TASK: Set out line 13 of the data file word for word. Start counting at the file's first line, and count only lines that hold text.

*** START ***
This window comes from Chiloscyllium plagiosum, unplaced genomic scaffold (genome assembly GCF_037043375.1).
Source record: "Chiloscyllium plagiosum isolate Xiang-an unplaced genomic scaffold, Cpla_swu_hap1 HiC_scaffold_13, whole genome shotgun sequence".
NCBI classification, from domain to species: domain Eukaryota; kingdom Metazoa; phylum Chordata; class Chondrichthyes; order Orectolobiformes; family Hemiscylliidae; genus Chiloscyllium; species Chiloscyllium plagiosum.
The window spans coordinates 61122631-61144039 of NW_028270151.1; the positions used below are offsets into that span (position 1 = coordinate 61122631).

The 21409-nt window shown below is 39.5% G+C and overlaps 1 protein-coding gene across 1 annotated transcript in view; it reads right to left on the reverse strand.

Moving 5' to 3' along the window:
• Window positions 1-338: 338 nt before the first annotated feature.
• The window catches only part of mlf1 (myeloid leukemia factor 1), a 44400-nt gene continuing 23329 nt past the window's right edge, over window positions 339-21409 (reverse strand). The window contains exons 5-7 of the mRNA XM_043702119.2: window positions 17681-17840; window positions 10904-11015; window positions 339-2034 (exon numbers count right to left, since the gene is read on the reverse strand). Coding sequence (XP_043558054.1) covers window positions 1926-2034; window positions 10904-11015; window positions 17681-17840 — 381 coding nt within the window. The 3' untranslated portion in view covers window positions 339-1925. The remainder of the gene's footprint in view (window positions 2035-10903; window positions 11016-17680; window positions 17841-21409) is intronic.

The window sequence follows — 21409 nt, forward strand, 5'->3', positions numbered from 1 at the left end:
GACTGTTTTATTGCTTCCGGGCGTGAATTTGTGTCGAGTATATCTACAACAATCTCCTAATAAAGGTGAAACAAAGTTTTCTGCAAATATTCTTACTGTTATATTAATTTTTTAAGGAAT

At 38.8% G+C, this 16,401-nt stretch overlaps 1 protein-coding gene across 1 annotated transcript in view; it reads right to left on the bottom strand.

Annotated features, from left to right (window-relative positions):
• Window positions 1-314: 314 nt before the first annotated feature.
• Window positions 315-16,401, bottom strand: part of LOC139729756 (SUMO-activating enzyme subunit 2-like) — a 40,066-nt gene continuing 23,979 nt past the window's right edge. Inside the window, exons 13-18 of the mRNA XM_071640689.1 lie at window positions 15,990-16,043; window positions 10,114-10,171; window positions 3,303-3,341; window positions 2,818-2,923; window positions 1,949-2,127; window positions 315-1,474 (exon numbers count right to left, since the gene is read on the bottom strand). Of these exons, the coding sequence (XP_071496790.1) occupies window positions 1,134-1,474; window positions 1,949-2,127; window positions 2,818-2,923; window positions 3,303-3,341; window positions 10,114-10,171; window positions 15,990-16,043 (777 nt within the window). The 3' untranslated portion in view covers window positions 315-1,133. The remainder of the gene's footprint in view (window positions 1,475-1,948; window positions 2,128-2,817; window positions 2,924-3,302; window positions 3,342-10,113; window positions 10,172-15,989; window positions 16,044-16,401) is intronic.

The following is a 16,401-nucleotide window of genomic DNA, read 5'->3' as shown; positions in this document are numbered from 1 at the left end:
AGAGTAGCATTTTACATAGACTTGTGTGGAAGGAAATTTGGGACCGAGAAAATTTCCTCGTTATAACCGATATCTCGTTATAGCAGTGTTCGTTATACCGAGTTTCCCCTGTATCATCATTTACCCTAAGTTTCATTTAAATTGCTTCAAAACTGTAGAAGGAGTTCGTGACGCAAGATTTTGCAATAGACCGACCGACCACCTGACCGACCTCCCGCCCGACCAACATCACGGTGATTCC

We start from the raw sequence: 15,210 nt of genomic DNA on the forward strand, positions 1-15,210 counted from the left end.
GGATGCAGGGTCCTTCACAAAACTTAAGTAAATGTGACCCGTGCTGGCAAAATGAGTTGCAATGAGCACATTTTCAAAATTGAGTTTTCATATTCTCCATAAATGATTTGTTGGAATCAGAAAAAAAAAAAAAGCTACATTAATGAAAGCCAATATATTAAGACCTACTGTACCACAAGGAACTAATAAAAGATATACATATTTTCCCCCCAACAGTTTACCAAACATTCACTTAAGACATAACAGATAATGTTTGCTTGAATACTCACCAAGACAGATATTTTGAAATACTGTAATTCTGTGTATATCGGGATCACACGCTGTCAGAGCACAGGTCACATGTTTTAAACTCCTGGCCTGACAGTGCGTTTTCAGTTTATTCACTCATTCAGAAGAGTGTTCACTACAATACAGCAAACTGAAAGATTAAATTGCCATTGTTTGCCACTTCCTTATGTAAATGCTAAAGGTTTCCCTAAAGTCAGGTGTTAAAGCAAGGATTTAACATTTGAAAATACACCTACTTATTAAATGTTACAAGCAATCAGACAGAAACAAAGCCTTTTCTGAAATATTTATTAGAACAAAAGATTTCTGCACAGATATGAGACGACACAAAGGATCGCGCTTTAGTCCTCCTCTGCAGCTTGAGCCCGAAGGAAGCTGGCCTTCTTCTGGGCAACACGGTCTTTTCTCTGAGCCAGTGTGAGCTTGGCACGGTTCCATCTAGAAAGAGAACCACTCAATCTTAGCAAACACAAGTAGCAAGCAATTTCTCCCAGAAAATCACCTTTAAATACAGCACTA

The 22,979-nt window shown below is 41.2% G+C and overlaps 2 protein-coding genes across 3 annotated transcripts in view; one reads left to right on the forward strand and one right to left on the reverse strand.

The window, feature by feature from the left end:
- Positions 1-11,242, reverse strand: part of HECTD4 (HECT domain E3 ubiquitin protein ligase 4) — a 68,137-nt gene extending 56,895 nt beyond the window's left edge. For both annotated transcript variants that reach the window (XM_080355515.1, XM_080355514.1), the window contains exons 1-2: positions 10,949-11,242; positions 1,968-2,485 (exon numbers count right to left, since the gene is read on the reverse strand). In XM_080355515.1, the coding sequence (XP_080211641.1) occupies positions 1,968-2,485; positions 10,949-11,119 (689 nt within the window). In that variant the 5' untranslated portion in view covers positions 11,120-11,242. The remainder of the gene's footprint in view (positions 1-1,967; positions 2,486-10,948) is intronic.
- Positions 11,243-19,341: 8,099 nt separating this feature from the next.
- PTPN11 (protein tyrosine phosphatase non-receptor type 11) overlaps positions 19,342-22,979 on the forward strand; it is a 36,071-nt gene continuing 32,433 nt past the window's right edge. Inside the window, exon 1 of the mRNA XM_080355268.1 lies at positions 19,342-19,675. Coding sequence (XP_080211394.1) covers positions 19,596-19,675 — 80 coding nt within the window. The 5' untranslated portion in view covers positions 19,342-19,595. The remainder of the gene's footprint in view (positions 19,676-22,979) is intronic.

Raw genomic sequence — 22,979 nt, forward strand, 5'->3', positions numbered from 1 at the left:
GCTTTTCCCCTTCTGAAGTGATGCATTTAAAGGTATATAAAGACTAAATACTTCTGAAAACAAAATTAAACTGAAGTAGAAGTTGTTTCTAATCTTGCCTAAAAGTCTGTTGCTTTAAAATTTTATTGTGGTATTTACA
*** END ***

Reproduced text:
• Window positions 1-314: 314 nt before the first annotated feature.